Today, we just finished up our 5th expedition here at Freedom Mountain Academy (FMA).
It was a 6 day expedition in the Appalachian Mountains, near the state borders of Tennessee, Virginia and North Carolina, taking place shortly after the Winter Solstice, when the days are short, and the nights are long.
Our 1st day began with business as usual at FMA: Morning classes, breakfast, chores and room clean up. Then it was time for the final prep for expedition, and the inevitable question, “What have I forgotten to pack?!”
We loaded onto the bus, and after a short ride, we disembarked at Star Gap Road, shouldered our packs, and began the 5 ½ mile hike up and alongside scenic Gentry Creek. We passed over the bridges built by FMA students, including the 7th bridge which we built on our first expedition, and then up and over the beautiful twin Gentry Creek waterfalls. It was ideal weather throughout the day, and fairly easy hiking although tricky in places where ice had covered the bridges and creek crossings.
We turned right onto Albert Branch Trail which led to our campsite at Gilbert Plateau, a beautiful park like setting. All that was missing were park benches, sidewalks and concession stands. Water was abundant, as were level, relatively rock-free campsites, and firewood was close by.
We gathered at “bald knob,” so called because of the lack of top soil which trees need in order to take root. Only shrubs and stunted hawthorn grew there, but the view into the valleys below (one of which is where the school is located) was gorgeous. From this vantage point we were also able to see three different mountain ranges, two of which, (Holston and Iron Mountain) we have already hiked.
After two hours and 45 minutes of hiking, we reached the point where Tennessee, North Carolina, and Virginia converge: the Tri-State area, which was originally marked in a survey conducted by Peter Jefferson, the father of Thomas Jefferson.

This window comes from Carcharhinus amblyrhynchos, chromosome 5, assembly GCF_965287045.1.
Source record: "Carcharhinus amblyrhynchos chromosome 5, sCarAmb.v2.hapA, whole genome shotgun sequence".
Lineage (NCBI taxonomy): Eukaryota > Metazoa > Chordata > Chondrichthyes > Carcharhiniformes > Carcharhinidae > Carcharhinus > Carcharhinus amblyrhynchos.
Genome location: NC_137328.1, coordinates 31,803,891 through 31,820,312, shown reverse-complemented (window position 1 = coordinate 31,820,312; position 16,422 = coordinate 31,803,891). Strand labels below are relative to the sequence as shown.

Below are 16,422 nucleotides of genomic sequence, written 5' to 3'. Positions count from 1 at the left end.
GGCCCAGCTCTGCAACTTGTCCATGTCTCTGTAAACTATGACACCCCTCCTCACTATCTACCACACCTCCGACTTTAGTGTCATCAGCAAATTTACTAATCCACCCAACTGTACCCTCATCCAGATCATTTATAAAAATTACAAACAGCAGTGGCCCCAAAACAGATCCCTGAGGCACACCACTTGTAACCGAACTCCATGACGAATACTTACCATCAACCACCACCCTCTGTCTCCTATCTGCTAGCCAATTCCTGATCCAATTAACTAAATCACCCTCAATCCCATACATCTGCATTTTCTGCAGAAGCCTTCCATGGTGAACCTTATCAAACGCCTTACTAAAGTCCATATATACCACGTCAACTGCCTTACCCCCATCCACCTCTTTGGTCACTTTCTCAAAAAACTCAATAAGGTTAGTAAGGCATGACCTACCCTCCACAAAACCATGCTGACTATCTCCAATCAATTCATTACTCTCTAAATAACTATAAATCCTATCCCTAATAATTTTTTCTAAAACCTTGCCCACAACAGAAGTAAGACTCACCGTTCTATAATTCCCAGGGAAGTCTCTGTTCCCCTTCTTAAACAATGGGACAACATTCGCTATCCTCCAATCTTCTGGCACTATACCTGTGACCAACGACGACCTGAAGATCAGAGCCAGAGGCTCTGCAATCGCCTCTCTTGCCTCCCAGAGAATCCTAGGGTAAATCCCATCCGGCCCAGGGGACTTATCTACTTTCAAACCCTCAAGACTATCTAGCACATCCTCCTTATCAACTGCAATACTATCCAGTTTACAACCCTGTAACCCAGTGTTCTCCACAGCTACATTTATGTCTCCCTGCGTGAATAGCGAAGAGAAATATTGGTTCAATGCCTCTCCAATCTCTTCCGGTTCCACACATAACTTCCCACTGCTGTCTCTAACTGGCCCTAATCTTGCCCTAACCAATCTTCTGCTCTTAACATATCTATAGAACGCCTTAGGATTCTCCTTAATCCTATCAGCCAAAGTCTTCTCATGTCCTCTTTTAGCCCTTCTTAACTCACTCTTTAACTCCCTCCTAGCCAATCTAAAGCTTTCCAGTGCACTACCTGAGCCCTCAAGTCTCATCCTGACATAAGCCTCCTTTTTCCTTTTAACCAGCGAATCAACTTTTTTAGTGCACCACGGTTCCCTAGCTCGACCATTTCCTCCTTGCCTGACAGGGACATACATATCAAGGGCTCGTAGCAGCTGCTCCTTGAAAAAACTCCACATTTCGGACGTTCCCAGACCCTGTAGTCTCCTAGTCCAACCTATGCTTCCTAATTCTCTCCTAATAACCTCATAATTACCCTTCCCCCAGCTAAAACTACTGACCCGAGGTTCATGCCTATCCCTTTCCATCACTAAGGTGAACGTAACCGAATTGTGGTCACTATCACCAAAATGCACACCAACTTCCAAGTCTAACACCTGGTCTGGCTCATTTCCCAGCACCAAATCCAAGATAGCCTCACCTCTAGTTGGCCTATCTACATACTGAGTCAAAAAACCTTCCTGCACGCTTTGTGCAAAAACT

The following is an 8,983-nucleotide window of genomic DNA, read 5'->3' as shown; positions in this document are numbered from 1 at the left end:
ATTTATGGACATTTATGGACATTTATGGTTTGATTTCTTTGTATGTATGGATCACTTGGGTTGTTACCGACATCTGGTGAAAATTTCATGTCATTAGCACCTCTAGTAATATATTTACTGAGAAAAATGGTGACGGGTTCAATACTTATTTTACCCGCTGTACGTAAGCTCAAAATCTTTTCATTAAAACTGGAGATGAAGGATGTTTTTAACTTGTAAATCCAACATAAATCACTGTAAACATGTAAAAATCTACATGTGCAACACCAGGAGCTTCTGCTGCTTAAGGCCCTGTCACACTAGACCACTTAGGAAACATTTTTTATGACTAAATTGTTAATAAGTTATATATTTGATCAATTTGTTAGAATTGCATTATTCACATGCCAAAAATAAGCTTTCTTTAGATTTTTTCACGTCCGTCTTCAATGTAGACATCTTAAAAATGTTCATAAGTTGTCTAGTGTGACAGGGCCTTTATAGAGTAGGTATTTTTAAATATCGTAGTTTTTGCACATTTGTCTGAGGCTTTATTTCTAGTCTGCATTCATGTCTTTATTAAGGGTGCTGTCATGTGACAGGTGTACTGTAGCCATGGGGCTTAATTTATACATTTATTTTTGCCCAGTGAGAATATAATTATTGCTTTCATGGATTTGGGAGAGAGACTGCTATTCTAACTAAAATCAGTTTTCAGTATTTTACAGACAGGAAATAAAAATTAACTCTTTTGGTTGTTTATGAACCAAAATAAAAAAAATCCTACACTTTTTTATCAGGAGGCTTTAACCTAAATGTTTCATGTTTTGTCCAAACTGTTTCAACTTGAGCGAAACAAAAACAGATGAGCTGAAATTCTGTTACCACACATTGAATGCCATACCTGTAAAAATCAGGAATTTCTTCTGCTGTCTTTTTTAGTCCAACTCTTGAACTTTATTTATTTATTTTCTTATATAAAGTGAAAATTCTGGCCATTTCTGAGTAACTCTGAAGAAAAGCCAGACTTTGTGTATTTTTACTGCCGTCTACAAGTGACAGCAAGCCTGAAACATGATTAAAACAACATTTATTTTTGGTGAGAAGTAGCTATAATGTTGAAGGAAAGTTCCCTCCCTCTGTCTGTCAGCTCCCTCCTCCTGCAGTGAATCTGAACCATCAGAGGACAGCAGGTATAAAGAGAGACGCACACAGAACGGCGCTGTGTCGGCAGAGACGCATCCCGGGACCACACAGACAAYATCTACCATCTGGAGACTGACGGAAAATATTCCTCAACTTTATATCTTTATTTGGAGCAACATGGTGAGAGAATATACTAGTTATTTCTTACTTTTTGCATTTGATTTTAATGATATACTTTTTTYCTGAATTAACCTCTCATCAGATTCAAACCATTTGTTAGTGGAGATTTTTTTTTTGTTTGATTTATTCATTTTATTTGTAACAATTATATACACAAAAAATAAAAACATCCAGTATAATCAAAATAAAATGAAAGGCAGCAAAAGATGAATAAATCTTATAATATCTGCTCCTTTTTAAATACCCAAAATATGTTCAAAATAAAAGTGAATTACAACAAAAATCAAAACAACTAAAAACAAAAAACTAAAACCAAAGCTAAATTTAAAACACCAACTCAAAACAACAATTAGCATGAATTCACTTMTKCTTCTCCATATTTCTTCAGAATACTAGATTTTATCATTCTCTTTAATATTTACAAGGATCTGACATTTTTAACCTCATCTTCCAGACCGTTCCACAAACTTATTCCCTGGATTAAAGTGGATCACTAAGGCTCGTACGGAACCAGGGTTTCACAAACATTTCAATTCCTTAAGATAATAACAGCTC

We took group pictures and enjoyed our lunch and began the return trip back to camp, where Mother Nature, being the kind entity that she is, had given us a slight smattering of gropple (round white particles somewhere between snow and sleet) with promises of better things to come! We had a brief class, and the celebrated Pat S.’s birthday with singing and Snickers bars, then returned to our camps and went to bed.
We awoke to snow falling.
After breakfast, Mr. Mike left on an errand and we remained in camp, where we gathered wood, and fetched water and made other improvements. Upon Mr. Mike’s return, we had two hours of socializing and then headed to our own camps to make dinner and turn in.
We awoke to extremely cold temperatures, got our fires started quickly, made breakfast and readied for an 8:45 a.m. departure. We hiked down the trail, and turned to the North and hiked approximately another ½ mile to Gilbert + Camp, where we had camped before, way back on our first expedition. We got our fires going, gathered wood, and Mr. Mike taught a couple of classes, followed by further camp improvements, dinner and bed.
We woke up at 7:00 a.m. and departed camp at 9:00 a.m., following the trail up and out of the canyon, and along the logging road trail. After a hike of 2 ½ hours we made camp on the piney knob ridge logging road, where we had also been on our first expedition. After that, we had a restful day spent warming cold hands, and Mr. Mike taught classes, followed by dinner and bed.
We slept in until 8:00 a.m. and awoke to three inches of snow which had fallen overnight. By 9:00 a.m. the snow had turned into sleet followed by freezing rain. Snow we can handle; we brush it off. Sleet, we can handle; we wipe it off. But freezing rain is hard to handle, but we survived anyway!
After cleaning up camp, and making sure we left no trace of our camp sites, we began a short hike back down to Star Gap Road, where we were greeted by the wonderfully welcoming sight of our big yellow school bus. We boarded the bus for a short ride back to FMA, where we unpacked and reveled in hot showers followed by hot drinks.